Table 1.

General characteristics of patients receiving a haploidentical-related hematopoietic stem cell transplant and comparative analysis between patients with and without hemorrhagic cystitis (HC).

  No HC n = 81  HC n = 30  p 
Age in years, median (range)  18 (1−63)  17.5 (3−61)  0.867 
Male  53 (65.45%)  19 (63.3%)  0.837 
Female  28 (34.6%)  11 (36.6%)   
Pediatric patients, n=  39 (48%)  15 (50%)  0.862 
Diagnosis, n=
Acute leukemia  59 (72.8%)  20 (66.7%)   
Lymphoma  10 (12.3%)  6 (20%)  0.600 
Aplastic anemia  9 (11.1%)  2 (6.7%)   
Other  3 (3.7%)  2 (6.7%)   
Disease status at the time of transplant, n (%)
Complete remission  41 (50.6%)  13 (43.3%)  0.573 
Active disease  40 (49.4%)  17 (56.6%)   
CD34+ cell/kg infused, median (range)  9. 4 × 106 (1−20 × 1067.75 × 106 (3−20 × 1060.512 
Myeloid recovery, median time in days (range)  17 (8−35)  16 (11−25)  0.463 
Platelet recovery, median time in days (range)  16 (11−40)  18 (11−30)  0.637 
Acute Grades II-IV GVHD, n=  27 (33%)  13 (43.3%)  0.401 
Chronic GVHD, n=  19 (23%)  8 (26.6%)  0.804 
Mortality, n=  40 (49%)  16 (53.3%)  0.712 
Characteristics of patients with HC

Thirty (27%) of the 111 patients had HC, 19 (63.3%) males and 11 (36.6%) females, with a median age at transplantation of 17.5 (3–61 years). Fifteen (50%) patients were <18 years at the time of transplant. Indications for transplant included malignant disease in 26 (87%) patients and non-malignant disease in four patients. Grades II–IV aGVHD was observed in 13 (43.3%) patients, while eight (26.6%) patients developed cGVHD (Table 1). The skin was the most frequently affected site in both acute and chronic GVHD.

According to the HC classification, one patient (4%) was stratified at Grade I, 21 (70%) at Grade II, four (13%) at Grade III and four (13%) at Grade IV. The median time of HC onset was 30 days (7–149 days) post-transplant, with a median duration of 23.5 days (4–80 days). Late HC was observed in all 30 patients in this group. Using qPCR, BK virus levels were quantified in blood and urine samples from 14 patients; the BK virus was detected in 10 (71%) samples, nine in urine and one in blood, while in four samples, the BK virus was not detected. The median urinary viral load was 50,000,000 copies/µL (50,000,000–833,682,957 copies).

Due to financial constraints, BK virus detection was not performed in the remaining 16 patients of this group, thus the etiological HC agent in this subgroup was not identified. Urine cultures were performed for all 30 HC patients, but in all cases, cultures were negative for bacterial and fungal infection. The HC treatment was non-invasive in mild HC cases (Grades I–II) and invasive for severe HC or refractory cases. Non-invasive treatments were performed in an outpatient setting, with oral hydration, quinolone and pain relief in 16 (53%) patients. Fourteen (47%) patients required hospitalization for invasive treatment, which included Foley catheterization, intravenous hydration and pain relief. Additionally, one patient received intravenous cidofovir (5 mg/kg); four patients received intravesical cidofovir (5 mg/kg in saline solution, once a week for two weeks); three patients received continuous bladder irrigation (cystoclysis) with saline solution, using a two-way Foley urethral catheter; one patient needed cystostomy (suprapubic catheter insertion), with clot removal due to repetitive urinary obstruction; one patient required cystoscopy, with clot evacuation due to urinary obstruction, and; six patients required a blood transfusion. Quinolones comprised ciprofloxacin (500 mg, twice daily) or levofloxacin (500 mg, daily). Cidofovir was used for patients with detected BK virus and for those who did not response to quinolones. All patients responded to treatment, except two (6.6%), who died due to HC complications. One patient with cystostomy died due to sepsis, secondary to urinary tract infection and another patient with cystoclysis died due to renal failure and multiple organ failure, secondary to in-hospital pneumonia. In total, 16 (53.3%) patients in this group died, the main causes being relapse of underlying disease and infection. For patients without HC, the median follow-up was 6.6 months (1–41 months) and the overall survival was 46.7%, with no significant differences (p = 0.52) (Fig. 1). A significant correlation was observed between HC incidence and donor-receptor sex mismatch (r = 0.222, p = 0.02). However, no relationship was observed between the HC and patient age (r = −0.016, p = 0.86), total hematopoietic CD34+ cells infused (r = −0.063, p = 0.51), median post-transplant days to myeloid (r = −0.081, p = 0.46) and platelet recovery (r = −0.054, p = 0.63), presence of aGVHD (r = −0.081, p = 0.40) or cGVHD (r = −0.024, p = 0.80) and donor gender (r = −0.091, p = 0.34).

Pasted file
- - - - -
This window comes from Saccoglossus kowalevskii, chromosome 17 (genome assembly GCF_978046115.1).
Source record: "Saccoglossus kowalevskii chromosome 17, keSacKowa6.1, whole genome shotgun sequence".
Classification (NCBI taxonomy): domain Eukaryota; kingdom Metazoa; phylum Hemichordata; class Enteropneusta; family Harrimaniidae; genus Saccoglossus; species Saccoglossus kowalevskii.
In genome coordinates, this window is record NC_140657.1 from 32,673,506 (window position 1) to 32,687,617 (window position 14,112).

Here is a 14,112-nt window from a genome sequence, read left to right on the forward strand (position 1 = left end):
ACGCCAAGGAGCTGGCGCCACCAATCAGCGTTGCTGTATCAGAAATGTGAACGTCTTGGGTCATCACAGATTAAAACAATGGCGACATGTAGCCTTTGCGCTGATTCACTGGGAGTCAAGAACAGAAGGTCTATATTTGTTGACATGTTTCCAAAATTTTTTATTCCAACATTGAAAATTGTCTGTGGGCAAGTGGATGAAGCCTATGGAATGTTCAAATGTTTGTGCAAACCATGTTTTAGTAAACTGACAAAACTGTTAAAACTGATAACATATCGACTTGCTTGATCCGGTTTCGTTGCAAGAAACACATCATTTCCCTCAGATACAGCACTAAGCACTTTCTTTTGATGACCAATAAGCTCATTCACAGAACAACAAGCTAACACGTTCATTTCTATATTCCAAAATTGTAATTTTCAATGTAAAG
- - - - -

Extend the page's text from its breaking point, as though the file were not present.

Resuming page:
Figure 1.

Overall survival of patients with and without hemorrhagic cystitis (HC).

Characteristics of patients without HC

Eighty-one patients (73%) did not present with HC, 53 (65%) males and 28 (35%) females, with a median age at transplantation of 18 years (1–63 years). A total of 39 (48%) patients were <18 years. Indications for transplant included hematologic malignant disease in 69 (85%) cases and non-malignant disease in 12 (15%). At the time of transplantation, 41 (50.6%) patients were in complete remission and 40 (49.4%) had active disease. Grades II–IV aGVHD was observed in 27 (33%) patients. The median follow-up time was 4.8 months (0–55 months) and overall survival was 50%.